Reflections on Moth and Gaslight I am watching a moth fly from its perch to the gaslight on Summer Street. Suddenly the moth remembers what it means to have a home and what it means to live and to die and to be born again in the form of loneliness. Trapped. Clinging to the golden… Continue reading Jennifer Boyd
There is a time in every man’s education when he arrives at the conviction that envy is ignorance; that imitation is suicide; that he must take himself for better, for worse, as his portion; that though the wide universe is full of good, no kernel of nourishing corn can come to him but through his… Continue reading Ralph Waldo Emerson
Not even the human imagination satisfies the endless emptiness of the soul. — Allen Ginsberg, from “Over Kansas,” Collected Poems 1947-1997 (Harper Perennial Modern Classics, 2007)
I am a cage, in search of a bird. — Franz Kafka
What we are given is taken away, but we manage to keep it secretly. We lose everything, but make harvest of the consequence it was to us. Memory builds this kingdom from the fragments and approximation. We are gleaners who fill the barn for the winter that comes on. — Jack Gilbert, from “Moreover,” Refusing… Continue reading Jack Gilbert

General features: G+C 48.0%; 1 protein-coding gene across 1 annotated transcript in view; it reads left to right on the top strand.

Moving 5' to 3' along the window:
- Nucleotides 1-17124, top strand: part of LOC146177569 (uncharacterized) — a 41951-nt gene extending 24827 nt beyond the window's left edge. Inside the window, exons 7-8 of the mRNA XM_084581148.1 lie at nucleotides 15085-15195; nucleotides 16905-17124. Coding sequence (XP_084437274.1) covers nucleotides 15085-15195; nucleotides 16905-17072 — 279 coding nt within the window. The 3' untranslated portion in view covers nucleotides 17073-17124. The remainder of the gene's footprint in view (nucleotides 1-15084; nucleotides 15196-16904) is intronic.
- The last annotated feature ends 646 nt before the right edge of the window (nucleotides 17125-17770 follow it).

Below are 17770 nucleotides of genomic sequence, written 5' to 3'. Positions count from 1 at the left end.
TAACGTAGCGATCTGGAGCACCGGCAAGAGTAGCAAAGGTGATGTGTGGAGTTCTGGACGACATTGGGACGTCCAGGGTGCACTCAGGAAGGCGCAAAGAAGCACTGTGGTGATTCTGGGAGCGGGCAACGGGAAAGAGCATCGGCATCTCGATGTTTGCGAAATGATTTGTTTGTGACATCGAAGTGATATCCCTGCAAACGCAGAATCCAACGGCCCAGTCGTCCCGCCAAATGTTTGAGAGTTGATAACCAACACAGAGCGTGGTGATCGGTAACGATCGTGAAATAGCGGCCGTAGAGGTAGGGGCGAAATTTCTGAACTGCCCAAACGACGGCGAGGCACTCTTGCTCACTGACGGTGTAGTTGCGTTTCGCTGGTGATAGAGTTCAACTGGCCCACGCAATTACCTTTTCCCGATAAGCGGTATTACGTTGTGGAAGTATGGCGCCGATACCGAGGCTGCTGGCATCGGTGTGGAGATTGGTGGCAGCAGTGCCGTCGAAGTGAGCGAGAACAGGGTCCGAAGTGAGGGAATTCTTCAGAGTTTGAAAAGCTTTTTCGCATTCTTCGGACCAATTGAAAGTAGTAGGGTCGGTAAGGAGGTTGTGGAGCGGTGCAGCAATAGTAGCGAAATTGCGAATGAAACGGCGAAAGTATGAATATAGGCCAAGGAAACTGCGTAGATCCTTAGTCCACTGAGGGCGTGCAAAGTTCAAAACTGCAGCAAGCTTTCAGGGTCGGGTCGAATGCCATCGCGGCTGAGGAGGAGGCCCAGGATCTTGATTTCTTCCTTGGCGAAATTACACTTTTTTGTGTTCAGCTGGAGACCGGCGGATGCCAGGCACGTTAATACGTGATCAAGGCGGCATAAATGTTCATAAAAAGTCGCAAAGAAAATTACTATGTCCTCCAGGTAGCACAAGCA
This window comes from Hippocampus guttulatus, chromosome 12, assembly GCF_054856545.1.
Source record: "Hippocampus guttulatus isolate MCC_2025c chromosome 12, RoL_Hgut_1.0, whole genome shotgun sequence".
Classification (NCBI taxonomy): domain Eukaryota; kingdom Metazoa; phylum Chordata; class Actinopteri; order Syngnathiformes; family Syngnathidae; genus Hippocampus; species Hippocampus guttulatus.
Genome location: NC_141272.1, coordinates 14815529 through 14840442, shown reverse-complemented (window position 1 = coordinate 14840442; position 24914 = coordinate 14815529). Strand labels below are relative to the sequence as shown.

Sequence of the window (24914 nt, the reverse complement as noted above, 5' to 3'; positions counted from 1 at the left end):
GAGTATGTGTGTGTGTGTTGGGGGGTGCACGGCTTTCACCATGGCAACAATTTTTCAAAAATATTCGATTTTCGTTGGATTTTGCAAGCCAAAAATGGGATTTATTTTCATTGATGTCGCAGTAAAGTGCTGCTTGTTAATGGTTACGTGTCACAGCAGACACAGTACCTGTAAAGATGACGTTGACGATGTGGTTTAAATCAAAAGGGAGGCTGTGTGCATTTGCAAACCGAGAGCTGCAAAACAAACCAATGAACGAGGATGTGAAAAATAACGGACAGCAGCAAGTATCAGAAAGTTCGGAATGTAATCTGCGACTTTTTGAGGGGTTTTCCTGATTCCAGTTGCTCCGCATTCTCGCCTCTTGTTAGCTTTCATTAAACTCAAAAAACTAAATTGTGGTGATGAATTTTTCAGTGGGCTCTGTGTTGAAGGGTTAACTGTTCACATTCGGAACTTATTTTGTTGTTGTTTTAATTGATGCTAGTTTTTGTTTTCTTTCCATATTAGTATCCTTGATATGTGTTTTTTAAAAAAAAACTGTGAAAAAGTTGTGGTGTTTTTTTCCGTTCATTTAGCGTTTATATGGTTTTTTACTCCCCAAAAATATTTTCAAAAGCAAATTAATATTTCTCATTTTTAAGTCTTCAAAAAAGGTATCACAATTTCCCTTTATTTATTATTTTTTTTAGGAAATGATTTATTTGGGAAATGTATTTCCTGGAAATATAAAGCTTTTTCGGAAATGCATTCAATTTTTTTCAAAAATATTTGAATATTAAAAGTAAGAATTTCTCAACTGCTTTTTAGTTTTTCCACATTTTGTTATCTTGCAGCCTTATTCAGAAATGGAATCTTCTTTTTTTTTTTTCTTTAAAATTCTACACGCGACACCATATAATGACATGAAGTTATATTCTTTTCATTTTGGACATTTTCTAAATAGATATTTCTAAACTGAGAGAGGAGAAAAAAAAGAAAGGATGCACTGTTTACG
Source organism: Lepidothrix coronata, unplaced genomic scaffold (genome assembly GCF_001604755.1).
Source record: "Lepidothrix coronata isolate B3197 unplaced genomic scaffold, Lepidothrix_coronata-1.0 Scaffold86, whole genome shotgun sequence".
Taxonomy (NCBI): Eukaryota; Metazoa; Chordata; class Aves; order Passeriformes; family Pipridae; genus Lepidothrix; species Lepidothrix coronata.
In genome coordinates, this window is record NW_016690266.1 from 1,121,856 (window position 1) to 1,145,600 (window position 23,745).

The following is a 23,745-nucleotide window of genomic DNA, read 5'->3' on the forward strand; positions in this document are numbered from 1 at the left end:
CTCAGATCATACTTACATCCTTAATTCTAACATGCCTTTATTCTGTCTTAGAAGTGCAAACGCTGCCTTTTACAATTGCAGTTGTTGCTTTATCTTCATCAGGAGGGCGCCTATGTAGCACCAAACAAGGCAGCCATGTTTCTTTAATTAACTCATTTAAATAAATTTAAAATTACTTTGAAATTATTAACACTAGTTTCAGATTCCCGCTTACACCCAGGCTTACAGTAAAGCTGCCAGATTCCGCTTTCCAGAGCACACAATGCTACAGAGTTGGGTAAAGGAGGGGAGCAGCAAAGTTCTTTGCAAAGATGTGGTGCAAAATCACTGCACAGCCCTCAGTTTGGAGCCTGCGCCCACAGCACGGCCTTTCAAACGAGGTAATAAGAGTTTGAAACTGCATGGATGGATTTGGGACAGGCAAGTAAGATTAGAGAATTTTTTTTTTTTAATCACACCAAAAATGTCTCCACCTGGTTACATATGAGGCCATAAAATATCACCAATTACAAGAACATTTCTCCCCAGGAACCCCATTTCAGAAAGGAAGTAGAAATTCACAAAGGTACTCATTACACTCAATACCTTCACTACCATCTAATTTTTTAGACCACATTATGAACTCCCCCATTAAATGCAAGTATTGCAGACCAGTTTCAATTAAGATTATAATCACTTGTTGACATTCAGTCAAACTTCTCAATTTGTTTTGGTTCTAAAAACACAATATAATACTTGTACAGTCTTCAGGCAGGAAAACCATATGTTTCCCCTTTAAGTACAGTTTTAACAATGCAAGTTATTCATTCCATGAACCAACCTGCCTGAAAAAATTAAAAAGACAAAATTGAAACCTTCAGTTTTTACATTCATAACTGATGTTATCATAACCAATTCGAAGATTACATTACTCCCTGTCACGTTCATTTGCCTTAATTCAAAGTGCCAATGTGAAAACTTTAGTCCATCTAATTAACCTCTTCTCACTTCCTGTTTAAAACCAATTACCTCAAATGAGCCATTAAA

Sometimes I sits and thinks, and sometimes I just sits. — Often attributed to A. A. Milne from his contributions to Punch, a British humor magazine, joining the staff in 1906. Was used again later in Winnie-the-Pooh. (Dutton Juvenile; Anniversary edition, October 1, 2001) Originally published October 14th 1926.
I had a vision once, Which wasn’t even mine, of a long breath bounded at its ends by silence. Like a sentence following the story of a life until its energy was spent And its parentheses closed. —John Koethe, from “The Distinguished Thing,” Kenyon Review (vol. 308, no. 14, Fall 2008